It’s the last week of class at Penn State. What a journey it’s been to transition to online teaching! What a journey to grow alongside these students into a new way of living and learning! I will remember this time always.
I woke up thinking about how, normally, things should feel harder in a residential classroom when there’s not a pandemic happening. Semesters should normally rise to a crescendo towards difficulty. The peer workshops become more vital and directed and the expectations of complexity become higher. Hard. Hard. Hard.
But we’re in a COVID-19 world where students feel more drained, more confused, and more uncertain. Their job searches have fallen apart. Their secured internships have dissolved. Their study abroad plans have been canceled. And I feel as drained as ever. It’s not the time to add more work to their lives or mine. It’s a time to streamline, unburden, and focus on a few key writing skills. I’ve learned to ask what’s absolutely necessarily. I toss out the rest.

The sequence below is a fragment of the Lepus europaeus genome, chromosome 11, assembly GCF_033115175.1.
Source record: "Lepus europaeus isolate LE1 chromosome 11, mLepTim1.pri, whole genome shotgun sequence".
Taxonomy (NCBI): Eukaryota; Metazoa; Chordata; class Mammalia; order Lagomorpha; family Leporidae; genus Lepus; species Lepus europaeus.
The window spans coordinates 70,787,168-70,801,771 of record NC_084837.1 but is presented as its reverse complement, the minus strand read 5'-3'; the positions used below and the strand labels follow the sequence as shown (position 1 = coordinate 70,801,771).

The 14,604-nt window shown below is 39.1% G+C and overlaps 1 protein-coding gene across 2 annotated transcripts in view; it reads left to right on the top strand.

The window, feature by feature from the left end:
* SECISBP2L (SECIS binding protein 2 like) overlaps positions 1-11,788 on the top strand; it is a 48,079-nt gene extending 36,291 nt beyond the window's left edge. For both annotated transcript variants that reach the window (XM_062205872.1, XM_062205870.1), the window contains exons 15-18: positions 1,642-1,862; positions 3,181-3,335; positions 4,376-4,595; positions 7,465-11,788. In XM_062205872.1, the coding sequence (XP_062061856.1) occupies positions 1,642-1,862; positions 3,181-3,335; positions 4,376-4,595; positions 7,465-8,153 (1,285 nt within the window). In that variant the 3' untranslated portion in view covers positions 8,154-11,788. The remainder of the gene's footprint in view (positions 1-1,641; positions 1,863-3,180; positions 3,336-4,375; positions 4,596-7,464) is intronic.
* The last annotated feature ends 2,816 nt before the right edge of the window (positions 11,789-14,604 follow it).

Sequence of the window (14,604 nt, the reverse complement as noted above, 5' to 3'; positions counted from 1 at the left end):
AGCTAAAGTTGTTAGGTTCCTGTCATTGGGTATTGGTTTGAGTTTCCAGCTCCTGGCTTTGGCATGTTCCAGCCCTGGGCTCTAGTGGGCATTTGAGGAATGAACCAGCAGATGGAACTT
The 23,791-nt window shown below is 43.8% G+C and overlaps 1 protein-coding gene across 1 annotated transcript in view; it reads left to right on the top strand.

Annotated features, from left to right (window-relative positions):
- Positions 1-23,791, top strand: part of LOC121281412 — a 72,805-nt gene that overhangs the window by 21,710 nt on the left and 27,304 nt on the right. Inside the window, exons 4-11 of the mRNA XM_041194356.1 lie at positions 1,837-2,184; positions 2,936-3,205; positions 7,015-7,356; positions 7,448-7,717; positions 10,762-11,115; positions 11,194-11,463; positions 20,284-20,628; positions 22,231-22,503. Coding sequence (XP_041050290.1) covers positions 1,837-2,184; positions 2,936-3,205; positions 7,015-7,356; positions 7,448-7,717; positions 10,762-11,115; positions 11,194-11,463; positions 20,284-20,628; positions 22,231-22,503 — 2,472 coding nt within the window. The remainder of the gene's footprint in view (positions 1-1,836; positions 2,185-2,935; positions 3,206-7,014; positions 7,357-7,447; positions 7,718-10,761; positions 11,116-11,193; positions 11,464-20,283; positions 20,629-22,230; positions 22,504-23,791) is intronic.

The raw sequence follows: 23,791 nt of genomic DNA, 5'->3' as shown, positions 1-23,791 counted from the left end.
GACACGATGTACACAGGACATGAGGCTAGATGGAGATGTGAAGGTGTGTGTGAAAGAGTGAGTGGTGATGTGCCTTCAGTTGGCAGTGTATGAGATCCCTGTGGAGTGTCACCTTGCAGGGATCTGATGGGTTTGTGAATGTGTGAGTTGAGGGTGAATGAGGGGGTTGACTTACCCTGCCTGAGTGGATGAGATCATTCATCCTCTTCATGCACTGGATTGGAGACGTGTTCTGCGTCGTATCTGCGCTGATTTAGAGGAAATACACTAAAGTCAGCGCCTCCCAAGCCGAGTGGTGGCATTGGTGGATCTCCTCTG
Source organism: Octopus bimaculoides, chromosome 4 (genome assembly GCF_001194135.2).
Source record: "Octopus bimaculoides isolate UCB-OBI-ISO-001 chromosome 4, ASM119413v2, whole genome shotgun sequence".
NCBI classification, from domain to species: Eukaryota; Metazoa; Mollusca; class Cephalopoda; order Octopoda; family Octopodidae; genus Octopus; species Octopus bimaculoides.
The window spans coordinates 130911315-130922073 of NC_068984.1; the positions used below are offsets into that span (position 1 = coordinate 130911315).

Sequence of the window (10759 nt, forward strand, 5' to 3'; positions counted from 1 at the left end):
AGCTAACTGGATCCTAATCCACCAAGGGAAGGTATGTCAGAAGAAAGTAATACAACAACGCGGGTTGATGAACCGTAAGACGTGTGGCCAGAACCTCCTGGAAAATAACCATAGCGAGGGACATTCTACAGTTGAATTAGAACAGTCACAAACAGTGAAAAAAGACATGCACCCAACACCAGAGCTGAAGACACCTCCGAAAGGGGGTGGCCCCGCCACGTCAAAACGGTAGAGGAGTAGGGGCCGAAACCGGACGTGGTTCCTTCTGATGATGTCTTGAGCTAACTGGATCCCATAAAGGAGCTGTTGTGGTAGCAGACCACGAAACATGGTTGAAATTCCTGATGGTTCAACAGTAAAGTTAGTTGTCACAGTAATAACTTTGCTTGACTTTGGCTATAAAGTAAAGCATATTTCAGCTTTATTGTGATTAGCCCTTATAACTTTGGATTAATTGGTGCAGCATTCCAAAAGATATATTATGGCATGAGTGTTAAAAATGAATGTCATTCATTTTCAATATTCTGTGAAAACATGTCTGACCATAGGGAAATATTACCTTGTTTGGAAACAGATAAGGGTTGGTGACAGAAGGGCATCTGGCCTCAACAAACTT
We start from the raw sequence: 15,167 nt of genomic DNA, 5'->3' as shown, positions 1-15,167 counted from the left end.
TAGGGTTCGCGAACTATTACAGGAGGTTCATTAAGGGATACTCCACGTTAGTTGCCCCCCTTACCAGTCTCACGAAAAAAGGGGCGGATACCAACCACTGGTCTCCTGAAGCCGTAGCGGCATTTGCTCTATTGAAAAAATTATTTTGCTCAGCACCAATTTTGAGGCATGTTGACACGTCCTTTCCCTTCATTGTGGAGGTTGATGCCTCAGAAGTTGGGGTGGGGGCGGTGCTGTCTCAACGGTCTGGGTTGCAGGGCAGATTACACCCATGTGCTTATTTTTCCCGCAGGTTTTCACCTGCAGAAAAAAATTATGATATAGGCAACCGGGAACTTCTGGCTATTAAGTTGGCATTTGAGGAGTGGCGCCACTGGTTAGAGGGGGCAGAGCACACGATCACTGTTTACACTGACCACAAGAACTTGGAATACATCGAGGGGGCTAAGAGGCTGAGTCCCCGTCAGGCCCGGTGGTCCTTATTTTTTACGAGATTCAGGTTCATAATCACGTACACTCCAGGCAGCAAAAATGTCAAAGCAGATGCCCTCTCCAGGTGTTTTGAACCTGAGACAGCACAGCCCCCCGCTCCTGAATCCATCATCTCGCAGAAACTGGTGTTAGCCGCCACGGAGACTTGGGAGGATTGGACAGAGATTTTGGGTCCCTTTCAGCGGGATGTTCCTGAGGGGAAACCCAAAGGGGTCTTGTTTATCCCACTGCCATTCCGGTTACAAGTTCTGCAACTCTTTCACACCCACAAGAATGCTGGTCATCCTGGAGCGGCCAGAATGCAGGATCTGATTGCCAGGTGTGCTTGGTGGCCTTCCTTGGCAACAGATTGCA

(For my own life, this: streamlined, unburdened, focused. I ask what’s necessary today. I can say no to everything else. I go back to my theme of Jesus teaching me the easy and light path.)
Easy doesn’t mean it’s not good. Easy doesn’t mean it’s not meaningful or rich. Easy doesn’t mean we’ve given up. Easy also doesn’t mean we aren’t still working hard. It means we are working better. Easy means we release some pressure. We let some air out of the balloon that’s our stressful lives.
So this week, we write. We don’t meet on Zoom and write that day instead. We come to online class to celebrate and cheer for our favorite writing we accomplished during the semester. It should feel easy. It should feel fun.
So I keep asking: How easy can I make this for you? Let me! Unburden yourself! And I feel like the Lord asks me the same thing each new day.